How suffragette poster art helped women get the vote

By james read, guest blog author on 16 Jul 2015
'The Vote Girl', Suffrage Atelier poster

‘The Vote Girl’, Suffrage Atelier

The fight for female voting rights was a long and difficult one – even once a national campaign began in the 1870s (after a woman was allowed to vote by mistake), it would take another 60 years for all adult women to be allowed to vote. Political posters were used heavily to enlist support at rallies and counteract the negative caricatures of suffragists being used in the press.

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Time for a reshuffle… Playing cards in the collection

By sarah madden, blog editor on 11 May 2015


Card games have long been a traditional pastime of Londoners, and as our collection demonstrates, they often serve as a window into a particular period of history. In the spirit of today’s ‘reshuffle’, here are some of the card games and game inspired objects on display or in the archives at the Museum of London.
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Happy St George’s Day

By adam corsini on 23 Apr 2015

Happy St George’s Day one and all!



St George’s story goes back to the Roman period and although his birth year is much disputed, most agree that his death occurred on this day, 23rd April, in AD303. But it’s the Medieval period when we start to see the saint’s image depicted on objects in our collection. Check out these 14th Century floor tiles found at Temple Church,Fleet street. Read the full postRead the full post

A brief history of Smithfield

By alex werner, head of history collections on 26 Mar 2015

Painting of 'A Bird's Eye View of Smithfield Market taken from the Bear and Ragged Staff'

Smithfield is one of London’s special places. Its lanes, alleys and courts on the edge of the market still follow a medieval street plan. Smithfield has its own distinctive character and feel. The bumarees or market porters with their white coats and hats, often smeared with blood, mingle with office and hospital workers. It is a locality at work both day and night. In the evenings, crowds spill out from the pubs and bars, while drivers park lorries laden with meat ready for the early morning market. Read the full postRead the full post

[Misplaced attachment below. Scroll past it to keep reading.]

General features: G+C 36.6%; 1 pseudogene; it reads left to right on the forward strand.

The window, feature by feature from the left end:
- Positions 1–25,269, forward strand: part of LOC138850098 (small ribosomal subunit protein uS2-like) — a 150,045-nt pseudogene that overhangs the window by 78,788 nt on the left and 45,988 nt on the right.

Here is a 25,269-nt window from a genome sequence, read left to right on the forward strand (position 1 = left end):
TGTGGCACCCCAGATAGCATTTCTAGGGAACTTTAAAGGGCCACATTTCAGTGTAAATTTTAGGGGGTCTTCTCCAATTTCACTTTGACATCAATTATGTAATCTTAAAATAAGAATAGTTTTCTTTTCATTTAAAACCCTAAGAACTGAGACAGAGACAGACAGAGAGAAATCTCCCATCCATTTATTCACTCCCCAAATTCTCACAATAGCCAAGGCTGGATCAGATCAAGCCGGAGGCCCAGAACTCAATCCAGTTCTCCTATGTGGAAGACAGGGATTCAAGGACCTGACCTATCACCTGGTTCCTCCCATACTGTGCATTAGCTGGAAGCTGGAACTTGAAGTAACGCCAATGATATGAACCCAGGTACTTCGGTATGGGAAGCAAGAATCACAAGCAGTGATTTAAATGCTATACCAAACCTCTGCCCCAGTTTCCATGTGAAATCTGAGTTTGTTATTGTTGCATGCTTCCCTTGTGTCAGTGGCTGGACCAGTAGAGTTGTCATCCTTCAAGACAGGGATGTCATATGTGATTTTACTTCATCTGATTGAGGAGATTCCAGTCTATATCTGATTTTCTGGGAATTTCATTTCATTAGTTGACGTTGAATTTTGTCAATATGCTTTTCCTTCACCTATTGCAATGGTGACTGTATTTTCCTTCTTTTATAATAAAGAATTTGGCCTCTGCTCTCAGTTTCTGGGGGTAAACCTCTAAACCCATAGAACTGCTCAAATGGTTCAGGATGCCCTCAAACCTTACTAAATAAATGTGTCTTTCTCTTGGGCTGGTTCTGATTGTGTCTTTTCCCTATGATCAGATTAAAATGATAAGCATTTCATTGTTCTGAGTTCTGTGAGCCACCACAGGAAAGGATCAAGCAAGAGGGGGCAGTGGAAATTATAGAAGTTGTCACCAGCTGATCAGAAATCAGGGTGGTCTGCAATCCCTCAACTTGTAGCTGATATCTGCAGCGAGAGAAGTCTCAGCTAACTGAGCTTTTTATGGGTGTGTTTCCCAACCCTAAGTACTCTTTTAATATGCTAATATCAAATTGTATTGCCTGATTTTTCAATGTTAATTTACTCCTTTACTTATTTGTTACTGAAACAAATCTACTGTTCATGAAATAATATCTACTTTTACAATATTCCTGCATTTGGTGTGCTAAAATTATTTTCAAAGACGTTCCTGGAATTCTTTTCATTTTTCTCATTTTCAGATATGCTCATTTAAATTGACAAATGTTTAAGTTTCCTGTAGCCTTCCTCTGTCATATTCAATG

A very merry Victorian Christmas

By dominika erazmus on 24 Dec 2014


Christmas time with its festive atmosphere, long-kept traditions and joyful merrymaking is such an essential part of our calendar that it’s difficult to imagine things have not always been this way. However, before Queen Victoria’s rule, Christmas was hardly celebrated in Britain. Read the full postRead the full post

The origins of Christmas pudding

By sarah madden, blog editor on 22 Dec 2014
© Simone Walsh via Flickr

© Simone Walsh via Flickr

Christmas pudding has long been a staple of Londoners’ festive tables. Traditionally incorporating dried fruits, spices, sugar and alcohol this festal favourite is a representation of extensive British trade – and of the exotic bounty brought through London’s docks at the peak of Empire. Read the full postRead the full post

Sherlock style: Q+A with artist Kasia Wozniak

By sarah madden, blog editor on 15 Oct 2014


As part of our Sherlock Holmes season at the Museum of London, we commissioned London-based photographer Kasia Wozniak to create a new fashion photography series inspired by the stories of Arthur Conan Doyle. We caught up with her at her studio in South London and asked her a few questions ahead of her exhibition opening… Read the full postRead the full post